When you look at the relevant statistics, you see a completely different picture than what is portrayed by Liberman and the media.
You see a society that is integrating. You see a society that is catching up to their non-Chareidi counterparts in terms of service. You see a society that is undergoing both evolutionary and revolutionary changes at a healthy pace that is non-destructive to their society.
You then realize that the argument that Charedim don’t go to the army is not only blown out of proportion, but is false and must be rejected.
No, the argument that Charedim, for the most part, do not go to the army, is still absolutely true, not withstanding the very small recent rise in charedi recruits. There are 30,000 exemptions and only a few thousand serving. You can argue about the best way to change that. You can argue that it's best to let the number gradually rise, rather than to force conscription. But it is false to make a general statement that Charedim go to the army.
All the statistics we’ve seen until now separately compared the number of Chareidi men working, the number of Chareidi women working, and then compared that to their non-Chareidi male and female counterparts. It’s very Tzanuah (modest) of them to present it that way, but it doesn’t represent certain social and fiscal realities in Israel. Is that really a fair comparison? Is it even a relevant comparison? Why are we comparing individuals when we should be comparing households? In a household it doesn’t matter if the husband or wife is working (certainly not in a progressive household), only if they are making enough money to support their household unit and chosen lifestyle.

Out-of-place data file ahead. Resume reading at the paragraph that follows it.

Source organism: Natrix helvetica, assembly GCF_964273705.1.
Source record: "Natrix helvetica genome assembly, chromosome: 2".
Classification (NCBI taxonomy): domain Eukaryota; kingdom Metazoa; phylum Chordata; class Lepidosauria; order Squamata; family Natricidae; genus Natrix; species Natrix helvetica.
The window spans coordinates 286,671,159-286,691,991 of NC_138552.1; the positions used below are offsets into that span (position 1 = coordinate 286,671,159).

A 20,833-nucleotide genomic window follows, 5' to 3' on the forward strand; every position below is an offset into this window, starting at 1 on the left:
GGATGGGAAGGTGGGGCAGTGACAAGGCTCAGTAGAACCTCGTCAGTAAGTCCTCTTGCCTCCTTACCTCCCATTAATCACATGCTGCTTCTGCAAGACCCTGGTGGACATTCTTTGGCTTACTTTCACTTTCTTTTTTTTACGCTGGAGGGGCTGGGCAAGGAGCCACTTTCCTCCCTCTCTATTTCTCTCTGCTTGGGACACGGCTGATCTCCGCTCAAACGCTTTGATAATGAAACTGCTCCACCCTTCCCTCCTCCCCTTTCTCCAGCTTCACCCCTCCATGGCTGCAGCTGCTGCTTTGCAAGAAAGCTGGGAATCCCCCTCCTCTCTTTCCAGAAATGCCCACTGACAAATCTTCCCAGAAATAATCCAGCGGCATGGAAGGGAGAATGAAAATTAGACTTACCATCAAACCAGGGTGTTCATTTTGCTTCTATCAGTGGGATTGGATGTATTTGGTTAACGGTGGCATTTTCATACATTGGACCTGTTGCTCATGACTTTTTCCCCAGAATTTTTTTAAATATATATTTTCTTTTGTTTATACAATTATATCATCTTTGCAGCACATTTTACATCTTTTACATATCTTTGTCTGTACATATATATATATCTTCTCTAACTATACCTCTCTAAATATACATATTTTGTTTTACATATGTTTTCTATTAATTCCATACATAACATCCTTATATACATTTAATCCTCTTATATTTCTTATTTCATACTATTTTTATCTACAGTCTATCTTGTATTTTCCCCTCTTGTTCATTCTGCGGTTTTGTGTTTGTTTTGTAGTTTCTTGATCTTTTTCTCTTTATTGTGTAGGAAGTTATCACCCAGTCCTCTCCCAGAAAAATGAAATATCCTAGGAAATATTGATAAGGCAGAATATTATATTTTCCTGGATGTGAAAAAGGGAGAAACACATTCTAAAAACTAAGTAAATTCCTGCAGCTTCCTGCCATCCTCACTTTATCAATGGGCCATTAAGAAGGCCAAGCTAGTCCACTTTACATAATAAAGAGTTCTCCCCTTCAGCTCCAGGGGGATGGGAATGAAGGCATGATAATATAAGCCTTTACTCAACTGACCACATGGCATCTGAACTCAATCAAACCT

Actually, I think that it's definitely relevant to compare individuals rather than households, but let's accept his point for now. And let's see where this leads.
...The answer (based on raw 2017 survey data we received from Kohelet) to the question of how many households have at least one breadwinner is as follows :
Non-Chareidim: 80.1% | Chareidim: 84.6% | Arabs: 79.5%.
...In simple English what do these statistics mean?
It means that most Israelis households have at least one breadwinner who is working and supporting the family.
...What does this mean for the question as to whether or not Chareidim are participating in the workforce?
The answer is that when comparing household to household, there is no effective difference between Chareidi and non-Chareidi Jews. Both family household units work and support themselves.
The sleight-of-hand performed here is so subtle that I'm not sure if the writer even realized it himself. JoeSettler has gone from citing a statistic that most chareidi homes have at least one breadwinner, to arguing that this proves that there is no difference between charedim and non-charedim, and that charedim equally support themselves.